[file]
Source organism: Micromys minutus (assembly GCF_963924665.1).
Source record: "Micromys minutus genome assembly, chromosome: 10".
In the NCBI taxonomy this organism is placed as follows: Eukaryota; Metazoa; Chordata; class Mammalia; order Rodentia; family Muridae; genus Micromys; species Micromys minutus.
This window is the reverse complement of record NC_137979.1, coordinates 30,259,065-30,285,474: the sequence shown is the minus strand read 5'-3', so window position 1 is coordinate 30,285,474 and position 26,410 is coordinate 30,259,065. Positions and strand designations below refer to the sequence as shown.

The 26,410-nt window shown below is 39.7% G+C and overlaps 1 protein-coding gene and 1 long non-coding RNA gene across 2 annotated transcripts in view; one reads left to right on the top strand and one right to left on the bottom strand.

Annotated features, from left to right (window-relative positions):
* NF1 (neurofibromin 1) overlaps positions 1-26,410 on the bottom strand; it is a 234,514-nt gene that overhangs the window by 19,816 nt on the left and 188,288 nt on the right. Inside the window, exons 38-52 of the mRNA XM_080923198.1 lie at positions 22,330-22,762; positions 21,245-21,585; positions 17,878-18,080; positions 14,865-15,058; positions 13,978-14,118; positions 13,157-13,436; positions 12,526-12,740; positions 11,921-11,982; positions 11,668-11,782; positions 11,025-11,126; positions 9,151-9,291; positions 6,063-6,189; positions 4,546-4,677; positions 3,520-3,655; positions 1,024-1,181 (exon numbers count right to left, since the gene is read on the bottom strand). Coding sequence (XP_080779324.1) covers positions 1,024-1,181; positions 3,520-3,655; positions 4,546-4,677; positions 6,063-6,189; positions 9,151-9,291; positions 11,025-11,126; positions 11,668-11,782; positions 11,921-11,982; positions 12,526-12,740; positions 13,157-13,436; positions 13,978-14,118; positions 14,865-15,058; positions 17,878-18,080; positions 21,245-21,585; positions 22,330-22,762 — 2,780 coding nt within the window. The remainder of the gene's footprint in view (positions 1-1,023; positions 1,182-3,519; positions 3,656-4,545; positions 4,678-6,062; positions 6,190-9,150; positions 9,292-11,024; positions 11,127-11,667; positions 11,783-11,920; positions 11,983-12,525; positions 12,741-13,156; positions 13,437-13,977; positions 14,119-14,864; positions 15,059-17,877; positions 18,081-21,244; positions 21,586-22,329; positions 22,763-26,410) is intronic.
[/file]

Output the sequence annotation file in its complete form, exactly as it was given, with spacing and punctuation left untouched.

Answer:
Source organism: Micromys minutus (assembly GCF_963924665.1).
Source record: "Micromys minutus genome assembly, chromosome: 10".
In the NCBI taxonomy this organism is placed as follows: Eukaryota; Metazoa; Chordata; class Mammalia; order Rodentia; family Muridae; genus Micromys; species Micromys minutus.
This window is the reverse complement of record NC_137979.1, coordinates 30,259,065-30,285,474: the sequence shown is the minus strand read 5'-3', so window position 1 is coordinate 30,285,474 and position 26,410 is coordinate 30,259,065. Positions and strand designations below refer to the sequence as shown.

The 26,410-nt window shown below is 39.7% G+C and overlaps 1 protein-coding gene and 1 long non-coding RNA gene across 2 annotated transcripts in view; one reads left to right on the top strand and one right to left on the bottom strand.

Annotated features, from left to right (window-relative positions):
* NF1 (neurofibromin 1) overlaps positions 1-26,410 on the bottom strand; it is a 234,514-nt gene that overhangs the window by 19,816 nt on the left and 188,288 nt on the right. Inside the window, exons 38-52 of the mRNA XM_080923198.1 lie at positions 22,330-22,762; positions 21,245-21,585; positions 17,878-18,080; positions 14,865-15,058; positions 13,978-14,118; positions 13,157-13,436; positions 12,526-12,740; positions 11,921-11,982; positions 11,668-11,782; positions 11,025-11,126; positions 9,151-9,291; positions 6,063-6,189; positions 4,546-4,677; positions 3,520-3,655; positions 1,024-1,181 (exon numbers count right to left, since the gene is read on the bottom strand). Coding sequence (XP_080779324.1) covers positions 1,024-1,181; positions 3,520-3,655; positions 4,546-4,677; positions 6,063-6,189; positions 9,151-9,291; positions 11,025-11,126; positions 11,668-11,782; positions 11,921-11,982; positions 12,526-12,740; positions 13,157-13,436; positions 13,978-14,118; positions 14,865-15,058; positions 17,878-18,080; positions 21,245-21,585; positions 22,330-22,762 — 2,780 coding nt within the window. The remainder of the gene's footprint in view (positions 1-1,023; positions 1,182-3,519; positions 3,656-4,545; positions 4,678-6,062; positions 6,190-9,150; positions 9,292-11,024; positions 11,127-11,667; positions 11,783-11,920; positions 11,983-12,525; positions 12,741-13,156; positions 13,437-13,977; positions 14,119-14,864; positions 15,059-17,877; positions 18,081-21,244; positions 21,586-22,329; positions 22,763-26,410) is intronic.